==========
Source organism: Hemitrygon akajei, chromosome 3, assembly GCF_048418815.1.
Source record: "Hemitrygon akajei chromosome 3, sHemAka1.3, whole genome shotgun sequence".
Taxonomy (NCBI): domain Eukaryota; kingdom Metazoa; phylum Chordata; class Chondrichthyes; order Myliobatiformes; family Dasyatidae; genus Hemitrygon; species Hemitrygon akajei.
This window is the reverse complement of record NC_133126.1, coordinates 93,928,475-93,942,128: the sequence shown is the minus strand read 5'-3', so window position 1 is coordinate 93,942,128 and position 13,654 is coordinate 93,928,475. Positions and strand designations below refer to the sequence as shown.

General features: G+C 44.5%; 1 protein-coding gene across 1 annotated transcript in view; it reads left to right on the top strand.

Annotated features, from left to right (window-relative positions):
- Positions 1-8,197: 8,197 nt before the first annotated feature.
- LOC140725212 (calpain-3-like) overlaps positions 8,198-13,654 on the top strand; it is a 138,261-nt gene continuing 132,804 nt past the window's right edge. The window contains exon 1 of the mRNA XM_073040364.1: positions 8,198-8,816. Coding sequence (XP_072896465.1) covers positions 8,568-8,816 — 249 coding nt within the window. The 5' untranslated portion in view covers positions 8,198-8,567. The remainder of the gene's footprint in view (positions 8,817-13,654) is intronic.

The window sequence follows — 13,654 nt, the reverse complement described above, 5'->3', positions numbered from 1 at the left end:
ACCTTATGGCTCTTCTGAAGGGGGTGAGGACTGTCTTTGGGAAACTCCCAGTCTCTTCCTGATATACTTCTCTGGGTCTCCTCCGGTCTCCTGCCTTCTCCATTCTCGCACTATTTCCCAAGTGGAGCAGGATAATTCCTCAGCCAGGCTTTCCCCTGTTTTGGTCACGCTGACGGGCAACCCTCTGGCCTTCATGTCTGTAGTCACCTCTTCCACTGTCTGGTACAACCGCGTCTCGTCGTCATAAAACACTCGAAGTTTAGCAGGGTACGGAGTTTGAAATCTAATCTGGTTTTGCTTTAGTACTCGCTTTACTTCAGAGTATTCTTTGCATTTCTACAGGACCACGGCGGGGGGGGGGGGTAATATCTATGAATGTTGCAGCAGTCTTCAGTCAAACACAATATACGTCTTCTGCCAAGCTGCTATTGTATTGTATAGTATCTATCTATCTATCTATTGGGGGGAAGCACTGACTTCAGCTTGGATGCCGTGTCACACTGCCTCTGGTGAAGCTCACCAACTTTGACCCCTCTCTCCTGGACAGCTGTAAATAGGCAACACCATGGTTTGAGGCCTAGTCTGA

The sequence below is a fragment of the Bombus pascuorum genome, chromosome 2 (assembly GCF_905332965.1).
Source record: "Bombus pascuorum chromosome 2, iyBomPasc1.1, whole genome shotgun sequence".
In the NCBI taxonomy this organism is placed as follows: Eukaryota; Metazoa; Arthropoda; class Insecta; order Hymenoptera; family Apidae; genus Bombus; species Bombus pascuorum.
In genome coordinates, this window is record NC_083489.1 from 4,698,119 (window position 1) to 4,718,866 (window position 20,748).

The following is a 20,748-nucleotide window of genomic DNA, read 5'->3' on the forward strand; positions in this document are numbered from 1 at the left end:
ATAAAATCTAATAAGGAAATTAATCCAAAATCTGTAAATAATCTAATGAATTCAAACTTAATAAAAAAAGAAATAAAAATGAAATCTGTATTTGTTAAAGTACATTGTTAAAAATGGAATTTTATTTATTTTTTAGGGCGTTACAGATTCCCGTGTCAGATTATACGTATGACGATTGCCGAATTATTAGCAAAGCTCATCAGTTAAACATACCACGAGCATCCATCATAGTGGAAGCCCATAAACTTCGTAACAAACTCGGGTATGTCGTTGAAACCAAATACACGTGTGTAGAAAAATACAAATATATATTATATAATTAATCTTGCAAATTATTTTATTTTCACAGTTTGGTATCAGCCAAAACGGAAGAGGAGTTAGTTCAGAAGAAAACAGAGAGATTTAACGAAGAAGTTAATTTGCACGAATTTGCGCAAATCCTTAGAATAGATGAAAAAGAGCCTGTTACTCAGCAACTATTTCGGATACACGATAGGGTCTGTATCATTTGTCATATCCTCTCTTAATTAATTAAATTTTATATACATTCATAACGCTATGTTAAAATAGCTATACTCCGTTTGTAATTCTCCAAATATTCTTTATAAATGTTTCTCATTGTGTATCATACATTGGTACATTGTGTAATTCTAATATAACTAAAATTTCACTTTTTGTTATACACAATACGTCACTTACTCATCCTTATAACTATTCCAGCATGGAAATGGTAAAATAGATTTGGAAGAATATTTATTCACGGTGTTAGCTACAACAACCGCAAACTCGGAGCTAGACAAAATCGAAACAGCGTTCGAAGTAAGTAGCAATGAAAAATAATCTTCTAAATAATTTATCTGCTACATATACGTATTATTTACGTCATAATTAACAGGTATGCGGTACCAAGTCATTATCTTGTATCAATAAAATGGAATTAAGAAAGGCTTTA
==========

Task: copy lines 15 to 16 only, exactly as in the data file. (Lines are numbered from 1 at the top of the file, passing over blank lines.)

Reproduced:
The following is a 20,748-nucleotide window of genomic DNA, read 5'->3' on the forward strand; positions in this document are numbered from 1 at the left end:
ATAAAATCTAATAAGGAAATTAATCCAAAATCTGTAAATAATCTAATGAATTCAAACTTAATAAAAAAAGAAATAAAAATGAAATCTGTATTTGTTAAAGTACATTGTTAAAAATGGAATTTTATTTATTTTTTAGGGCGTTACAGATTCCCGTGTCAGATTATACGTATGACGATTGCCGAATTATTAGCAAAGCTCATCAGTTAAACATACCACGAGCATCCATCATAGTGGAAGCCCATAAACTTCGTAACAAACTCGGGTATGTCGTTGAAACCAAATACACGTGTGTAGAAAAATACAAATATATATTATATAATTAATCTTGCAAATTATTTTATTTTCACAGTTTGGTATCAGCCAAAACGGAAGAGGAGTTAGTTCAGAAGAAAACAGAGAGATTTAACGAAGAAGTTAATTTGCACGAATTTGCGCAAATCCTTAGAATAGATGAAAAAGAGCCTGTTACTCAGCAACTATTTCGGATACACGATAGGGTCTGTATCATTTGTCATATCCTCTCTTAATTAATTAAATTTTATATACATTCATAACGCTATGTTAAAATAGCTATACTCCGTTTGTAATTCTCCAAATATTCTTTATAAATGTTTCTCATTGTGTATCATACATTGGTACATTGTGTAATTCTAATATAACTAAAATTTCACTTTTTGTTATACACAATACGTCACTTACTCATCCTTATAACTATTCCAGCATGGAAATGGTAAAATAGATTTGGAAGAATATTTATTCACGGTGTTAGCTACAACAACCGCAAACTCGGAGCTAGACAAAATCGAAACAGCGTTCGAAGTAAGTAGCAATGAAAAATAATCTTCTAAATAATTTATCTGCTACATATACGTATTATTTACGTCATAATTAACAGGTATGCGGTACCAAGTCATTATCTTGTATCAATAAAATGGAATTAAGAAAGGCTTTA